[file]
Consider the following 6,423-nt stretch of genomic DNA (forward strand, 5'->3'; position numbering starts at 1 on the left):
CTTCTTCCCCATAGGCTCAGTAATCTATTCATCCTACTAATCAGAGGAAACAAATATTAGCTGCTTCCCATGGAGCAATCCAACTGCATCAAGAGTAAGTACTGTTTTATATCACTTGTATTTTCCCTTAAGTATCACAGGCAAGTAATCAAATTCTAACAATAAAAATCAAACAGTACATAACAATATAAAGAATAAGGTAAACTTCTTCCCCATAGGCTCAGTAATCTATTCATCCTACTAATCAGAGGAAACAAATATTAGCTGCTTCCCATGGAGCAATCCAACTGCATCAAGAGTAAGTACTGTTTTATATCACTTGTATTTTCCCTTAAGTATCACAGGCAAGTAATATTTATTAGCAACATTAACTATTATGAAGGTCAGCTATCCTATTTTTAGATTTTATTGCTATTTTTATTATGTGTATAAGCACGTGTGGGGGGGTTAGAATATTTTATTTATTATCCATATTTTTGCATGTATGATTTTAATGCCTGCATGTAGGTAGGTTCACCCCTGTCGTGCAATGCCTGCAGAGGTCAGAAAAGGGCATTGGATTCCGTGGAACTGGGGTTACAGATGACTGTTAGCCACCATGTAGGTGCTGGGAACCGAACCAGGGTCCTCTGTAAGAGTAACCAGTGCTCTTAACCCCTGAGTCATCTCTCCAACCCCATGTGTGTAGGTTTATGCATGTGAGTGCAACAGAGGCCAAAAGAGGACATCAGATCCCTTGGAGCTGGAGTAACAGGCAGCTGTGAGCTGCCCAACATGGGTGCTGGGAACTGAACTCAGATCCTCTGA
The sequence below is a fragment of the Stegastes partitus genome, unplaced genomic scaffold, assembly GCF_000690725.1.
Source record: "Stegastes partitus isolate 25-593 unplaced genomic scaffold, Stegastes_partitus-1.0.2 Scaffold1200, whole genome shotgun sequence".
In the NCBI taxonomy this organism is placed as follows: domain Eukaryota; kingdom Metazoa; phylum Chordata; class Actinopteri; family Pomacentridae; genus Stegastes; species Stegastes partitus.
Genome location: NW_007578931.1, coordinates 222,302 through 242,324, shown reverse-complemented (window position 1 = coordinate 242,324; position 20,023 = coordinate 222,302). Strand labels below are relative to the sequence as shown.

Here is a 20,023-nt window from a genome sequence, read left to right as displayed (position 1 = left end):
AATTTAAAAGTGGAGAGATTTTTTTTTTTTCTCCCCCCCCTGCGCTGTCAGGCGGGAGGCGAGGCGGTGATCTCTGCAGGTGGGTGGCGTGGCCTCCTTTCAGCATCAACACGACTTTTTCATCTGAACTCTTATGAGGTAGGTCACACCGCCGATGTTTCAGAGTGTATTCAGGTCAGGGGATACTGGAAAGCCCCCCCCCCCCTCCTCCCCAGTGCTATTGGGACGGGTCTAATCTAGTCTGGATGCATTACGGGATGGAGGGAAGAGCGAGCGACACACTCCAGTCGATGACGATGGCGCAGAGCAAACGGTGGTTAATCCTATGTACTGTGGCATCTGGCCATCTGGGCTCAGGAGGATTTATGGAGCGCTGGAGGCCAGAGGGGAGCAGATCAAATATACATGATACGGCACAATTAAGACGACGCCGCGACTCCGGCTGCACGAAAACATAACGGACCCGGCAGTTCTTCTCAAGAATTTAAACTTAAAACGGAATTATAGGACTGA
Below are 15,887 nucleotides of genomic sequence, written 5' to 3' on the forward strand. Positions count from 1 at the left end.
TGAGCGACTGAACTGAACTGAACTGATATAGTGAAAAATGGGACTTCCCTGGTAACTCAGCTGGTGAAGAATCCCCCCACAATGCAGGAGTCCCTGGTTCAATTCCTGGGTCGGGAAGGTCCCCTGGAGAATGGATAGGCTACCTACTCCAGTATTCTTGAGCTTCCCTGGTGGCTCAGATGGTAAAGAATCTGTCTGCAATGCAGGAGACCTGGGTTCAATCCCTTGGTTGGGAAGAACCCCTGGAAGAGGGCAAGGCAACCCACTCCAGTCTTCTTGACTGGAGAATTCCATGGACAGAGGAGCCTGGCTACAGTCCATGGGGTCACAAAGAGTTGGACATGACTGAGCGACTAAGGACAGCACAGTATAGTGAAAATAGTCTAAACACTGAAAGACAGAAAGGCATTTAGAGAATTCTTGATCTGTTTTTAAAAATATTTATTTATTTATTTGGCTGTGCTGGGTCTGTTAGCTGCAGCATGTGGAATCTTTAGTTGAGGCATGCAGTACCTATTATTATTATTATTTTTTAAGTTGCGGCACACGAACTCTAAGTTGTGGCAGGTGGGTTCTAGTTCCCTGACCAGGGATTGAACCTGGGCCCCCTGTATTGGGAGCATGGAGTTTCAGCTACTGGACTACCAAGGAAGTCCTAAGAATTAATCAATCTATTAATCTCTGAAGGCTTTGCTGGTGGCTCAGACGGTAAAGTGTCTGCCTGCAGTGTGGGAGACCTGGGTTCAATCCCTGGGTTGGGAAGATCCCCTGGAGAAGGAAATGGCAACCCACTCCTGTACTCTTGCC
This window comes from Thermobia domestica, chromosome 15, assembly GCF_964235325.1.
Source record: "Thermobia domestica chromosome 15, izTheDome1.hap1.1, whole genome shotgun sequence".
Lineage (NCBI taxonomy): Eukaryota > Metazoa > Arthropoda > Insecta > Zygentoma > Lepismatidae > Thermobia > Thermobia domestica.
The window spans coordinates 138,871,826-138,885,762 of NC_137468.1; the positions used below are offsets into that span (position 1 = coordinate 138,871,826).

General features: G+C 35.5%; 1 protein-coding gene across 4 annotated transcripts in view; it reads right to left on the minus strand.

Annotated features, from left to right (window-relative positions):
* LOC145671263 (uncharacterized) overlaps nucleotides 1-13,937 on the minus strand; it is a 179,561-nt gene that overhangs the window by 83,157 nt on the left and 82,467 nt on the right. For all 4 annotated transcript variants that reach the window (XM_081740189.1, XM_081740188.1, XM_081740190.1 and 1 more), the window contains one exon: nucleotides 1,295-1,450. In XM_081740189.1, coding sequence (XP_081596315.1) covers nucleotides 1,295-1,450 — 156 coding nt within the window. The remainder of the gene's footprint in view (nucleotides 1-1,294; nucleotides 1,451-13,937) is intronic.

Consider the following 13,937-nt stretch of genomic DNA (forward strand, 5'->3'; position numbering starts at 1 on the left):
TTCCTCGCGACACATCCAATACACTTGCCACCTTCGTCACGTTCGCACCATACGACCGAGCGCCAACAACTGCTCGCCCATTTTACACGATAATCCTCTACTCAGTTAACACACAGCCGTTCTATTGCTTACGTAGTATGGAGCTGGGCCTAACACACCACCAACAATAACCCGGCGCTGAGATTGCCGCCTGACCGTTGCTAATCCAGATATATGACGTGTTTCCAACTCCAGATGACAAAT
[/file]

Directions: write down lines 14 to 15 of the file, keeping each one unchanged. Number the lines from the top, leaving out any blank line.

The window spans coordinates 138,871,826-138,885,762 of NC_137468.1; the positions used below are offsets into that span (position 1 = coordinate 138,871,826).

General features: G+C 35.5%; 1 protein-coding gene across 4 annotated transcripts in view; it reads right to left on the minus strand.